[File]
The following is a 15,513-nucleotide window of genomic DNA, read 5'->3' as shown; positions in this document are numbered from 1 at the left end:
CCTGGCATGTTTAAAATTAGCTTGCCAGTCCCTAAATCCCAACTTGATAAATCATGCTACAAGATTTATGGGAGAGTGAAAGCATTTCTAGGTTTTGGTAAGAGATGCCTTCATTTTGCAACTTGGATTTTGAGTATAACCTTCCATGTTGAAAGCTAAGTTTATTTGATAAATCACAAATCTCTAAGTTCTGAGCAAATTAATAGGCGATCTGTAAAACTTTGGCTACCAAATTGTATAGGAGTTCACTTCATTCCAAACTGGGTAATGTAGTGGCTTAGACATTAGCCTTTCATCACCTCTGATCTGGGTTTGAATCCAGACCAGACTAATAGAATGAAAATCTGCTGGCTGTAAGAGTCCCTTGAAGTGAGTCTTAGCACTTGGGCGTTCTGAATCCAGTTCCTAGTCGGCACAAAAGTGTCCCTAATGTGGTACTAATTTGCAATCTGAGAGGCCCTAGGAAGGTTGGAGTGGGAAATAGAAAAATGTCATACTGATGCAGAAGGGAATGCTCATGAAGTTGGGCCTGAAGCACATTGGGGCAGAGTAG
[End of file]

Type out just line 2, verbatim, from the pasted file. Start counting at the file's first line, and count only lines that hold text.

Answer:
CCTGGCATGTTTAAAATTAGCTTGCCAGTCCCTAAATCCCAACTTGATAAATCATGCTACAAGATTTATGGGAGAGTGAAAGCATTTCTAGGTTTTGGTAAGAGATGCCTTCATTTTGCAACTTGGATTTTGAGTATAACCTTCCATGTTGAAAGCTAAGTTTATTTGATAAATCACAAATCTCTAAGTTCTGAGCAAATTAATAGGCGATCTGTAAAACTTTGGCTACCAAATTGTATAGGAGTTCACTTCATTCCAAACTGGGTAATGTAGTGGCTTAGACATTAGCCTTTCATCACCTCTGATCTGGGTTTGAATCCAGACCAGACTAATAGAATGAAAATCTGCTGGCTGTAAGAGTCCCTTGAAGTGAGTCTTAGCACTTGGGCGTTCTGAATCCAGTTCCTAGTCGGCACAAAAGTGTCCCTAATGTGGTACTAATTTGCAATCTGAGAGGCCCTAGGAAGGTTGGAGTGGGAAATAGAAAAATGTCATACTGATGCAGAAGGGAATGCTCATGAAGTTGGGCCTGAAGCACATTGGGGCAGAGTAG